CNYO Brochure – A Guide For Solar Observing

Greetings fellow astrophiles!

In preparation for upcoming 2013 lecture and observing sessions, we have put together instructional brochures to help introduce the Night Sky to attendees. The third of these, entitled “A Guide For Solar Observing,” addresses our solar observing sessions and is provided below in PDF format. This brochure will be available at our combined lecture/observing sessions, but feel free to bring your own paper copy (or the PDF on a tablet – but have red acetate ready!).

Download: A Guide For Solar Observing (v6)

NOTE: These brochures are made better by your input. If you find a problem, have a question, or have a suggestion (bearing in mind these are being kept to one two-sided piece of paper), please contact CNYO at info@cnyo.org.

NOTE 2: We’d like to thank the great solar photographer Alfred Tan for the use of his solar image in this brochure. For a regular feed of his stellar (pun intended) solar views from Singapore, we encourage you to subscribe to his twitter feed at: twitter.com/yltansg.

2013may1_htnsm_pg1

2013may1_htnsm_pg1

A Guide For Solar Observing

Solar Safety: Read Me First!

“NEVER Look At The Sun Through ANY Eyepiece Without Protection!”

Pre-Observing Observing Tips

“The Sun is a blindingly bright object all by itself – and your observing session has you constantly looking in its direction!”

Sun Cross Section – 697,000 km Radius

“Radiative Zone: 348,000 km thick, energy from the core is passed through as photons (light) – thousands of years for light to pass through it from the core!”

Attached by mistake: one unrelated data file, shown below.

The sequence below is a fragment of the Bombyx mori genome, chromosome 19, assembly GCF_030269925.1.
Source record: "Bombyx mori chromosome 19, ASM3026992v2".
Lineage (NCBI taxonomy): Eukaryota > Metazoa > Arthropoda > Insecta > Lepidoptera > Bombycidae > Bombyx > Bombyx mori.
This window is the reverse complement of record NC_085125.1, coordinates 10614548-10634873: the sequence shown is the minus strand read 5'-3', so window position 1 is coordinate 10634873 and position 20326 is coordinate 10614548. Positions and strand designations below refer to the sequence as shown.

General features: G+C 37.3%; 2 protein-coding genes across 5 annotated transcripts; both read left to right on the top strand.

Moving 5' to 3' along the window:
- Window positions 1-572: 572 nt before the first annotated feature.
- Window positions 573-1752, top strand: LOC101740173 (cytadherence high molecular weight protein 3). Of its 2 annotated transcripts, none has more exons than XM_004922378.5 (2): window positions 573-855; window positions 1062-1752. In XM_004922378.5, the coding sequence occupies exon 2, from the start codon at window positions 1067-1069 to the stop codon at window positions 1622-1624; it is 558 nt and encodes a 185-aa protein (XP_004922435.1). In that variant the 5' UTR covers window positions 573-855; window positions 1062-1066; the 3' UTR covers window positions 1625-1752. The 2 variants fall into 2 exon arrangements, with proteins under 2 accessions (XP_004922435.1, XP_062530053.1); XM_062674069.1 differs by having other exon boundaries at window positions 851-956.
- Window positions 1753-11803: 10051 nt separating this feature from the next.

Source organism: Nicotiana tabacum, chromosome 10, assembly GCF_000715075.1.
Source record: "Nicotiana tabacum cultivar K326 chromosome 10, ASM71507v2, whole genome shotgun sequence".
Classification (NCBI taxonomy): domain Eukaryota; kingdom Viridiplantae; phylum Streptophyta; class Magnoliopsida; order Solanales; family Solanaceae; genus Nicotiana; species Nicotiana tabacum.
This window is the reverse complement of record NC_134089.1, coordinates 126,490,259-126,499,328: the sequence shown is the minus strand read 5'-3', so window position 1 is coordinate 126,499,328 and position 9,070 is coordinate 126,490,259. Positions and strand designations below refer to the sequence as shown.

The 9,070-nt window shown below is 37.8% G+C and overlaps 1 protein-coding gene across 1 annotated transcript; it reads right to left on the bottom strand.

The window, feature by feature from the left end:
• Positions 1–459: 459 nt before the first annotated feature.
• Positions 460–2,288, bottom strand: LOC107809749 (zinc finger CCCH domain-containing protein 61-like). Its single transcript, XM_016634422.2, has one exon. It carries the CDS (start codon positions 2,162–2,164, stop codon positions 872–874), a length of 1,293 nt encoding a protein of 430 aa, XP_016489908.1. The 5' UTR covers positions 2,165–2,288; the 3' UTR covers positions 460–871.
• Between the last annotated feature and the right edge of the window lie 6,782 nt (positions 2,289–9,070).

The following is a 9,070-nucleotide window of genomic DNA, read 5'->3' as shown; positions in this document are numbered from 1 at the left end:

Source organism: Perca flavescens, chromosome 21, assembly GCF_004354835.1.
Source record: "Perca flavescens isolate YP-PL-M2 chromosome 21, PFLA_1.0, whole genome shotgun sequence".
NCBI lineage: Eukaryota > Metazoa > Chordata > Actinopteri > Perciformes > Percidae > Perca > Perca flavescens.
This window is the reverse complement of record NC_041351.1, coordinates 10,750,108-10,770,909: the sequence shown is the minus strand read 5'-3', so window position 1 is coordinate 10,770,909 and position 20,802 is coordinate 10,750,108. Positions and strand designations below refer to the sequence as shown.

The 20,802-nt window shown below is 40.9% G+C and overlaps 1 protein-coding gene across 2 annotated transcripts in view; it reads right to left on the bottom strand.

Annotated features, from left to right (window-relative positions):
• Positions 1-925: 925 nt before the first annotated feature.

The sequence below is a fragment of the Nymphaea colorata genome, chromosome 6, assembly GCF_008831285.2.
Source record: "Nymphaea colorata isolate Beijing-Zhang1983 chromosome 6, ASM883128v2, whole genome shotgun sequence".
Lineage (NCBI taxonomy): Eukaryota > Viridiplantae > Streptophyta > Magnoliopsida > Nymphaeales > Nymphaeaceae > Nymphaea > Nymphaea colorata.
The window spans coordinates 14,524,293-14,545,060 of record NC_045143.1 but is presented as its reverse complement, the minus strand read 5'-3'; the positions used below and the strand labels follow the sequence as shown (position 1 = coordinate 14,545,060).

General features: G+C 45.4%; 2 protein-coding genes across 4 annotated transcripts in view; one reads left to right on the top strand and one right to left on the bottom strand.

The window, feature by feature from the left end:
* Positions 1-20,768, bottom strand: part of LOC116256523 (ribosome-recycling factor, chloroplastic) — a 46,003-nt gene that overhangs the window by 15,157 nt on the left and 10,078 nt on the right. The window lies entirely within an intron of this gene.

The Solar System To Scale

“The solar diameter in “planets” is listed.”

More Information About The Sun

“The Sun is the reason why we’re here!”

And Just Why Is The Sky Blue?

“At sunrise and sunset, most of the blue light has been scattered by air molecules, so more of the Sun’s longer wavelength light (red and orange) makes it to our eyes (“R”).”

What You’ll Observe On The Sun

“The savvy (or lucky) observer may see a plane (1), a satellite, a planet (“transit” of Venus (2) or Mercury), or the International Space Station (3).”

About The Sun (History & Future)

“The Sun is a spectral type G2V star in the Orion Arm (Orion Spur) of the Milky Way, some 25,000 light years from the Milky Way’s center and, on average, 8 light minutes away from Earth.”

What You’ll See Through Solar Filters

“All other filters work by picking out a single wavelength (shade of one color) from the entire visible spectrum (ROYGBIV – red, orange, etc.), allowing only that color to pass through to your eye.”

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